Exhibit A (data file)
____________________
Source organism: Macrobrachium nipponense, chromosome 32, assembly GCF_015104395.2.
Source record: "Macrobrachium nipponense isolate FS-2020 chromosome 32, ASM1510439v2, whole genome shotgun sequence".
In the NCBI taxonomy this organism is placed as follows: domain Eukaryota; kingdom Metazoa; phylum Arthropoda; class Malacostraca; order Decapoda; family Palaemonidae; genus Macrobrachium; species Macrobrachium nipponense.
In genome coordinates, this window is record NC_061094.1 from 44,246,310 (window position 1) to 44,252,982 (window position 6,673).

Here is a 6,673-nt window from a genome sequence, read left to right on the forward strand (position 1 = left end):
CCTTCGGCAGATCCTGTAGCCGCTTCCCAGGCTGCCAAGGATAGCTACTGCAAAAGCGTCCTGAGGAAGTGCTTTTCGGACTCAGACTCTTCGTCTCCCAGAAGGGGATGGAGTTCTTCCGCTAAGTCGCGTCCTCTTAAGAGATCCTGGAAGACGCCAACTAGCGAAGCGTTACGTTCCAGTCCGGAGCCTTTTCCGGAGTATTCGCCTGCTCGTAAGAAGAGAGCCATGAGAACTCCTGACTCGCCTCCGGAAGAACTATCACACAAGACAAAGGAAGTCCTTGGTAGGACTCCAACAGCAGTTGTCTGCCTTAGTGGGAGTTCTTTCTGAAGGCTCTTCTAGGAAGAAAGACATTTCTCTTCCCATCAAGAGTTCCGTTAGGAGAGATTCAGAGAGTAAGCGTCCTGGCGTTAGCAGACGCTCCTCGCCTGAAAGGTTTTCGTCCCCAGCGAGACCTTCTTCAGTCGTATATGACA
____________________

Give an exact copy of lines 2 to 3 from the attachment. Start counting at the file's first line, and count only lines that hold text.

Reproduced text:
Source record: "Macrobrachium nipponense isolate FS-2020 chromosome 32, ASM1510439v2, whole genome shotgun sequence".
In the NCBI taxonomy this organism is placed as follows: domain Eukaryota; kingdom Metazoa; phylum Arthropoda; class Malacostraca; order Decapoda; family Palaemonidae; genus Macrobrachium; species Macrobrachium nipponense.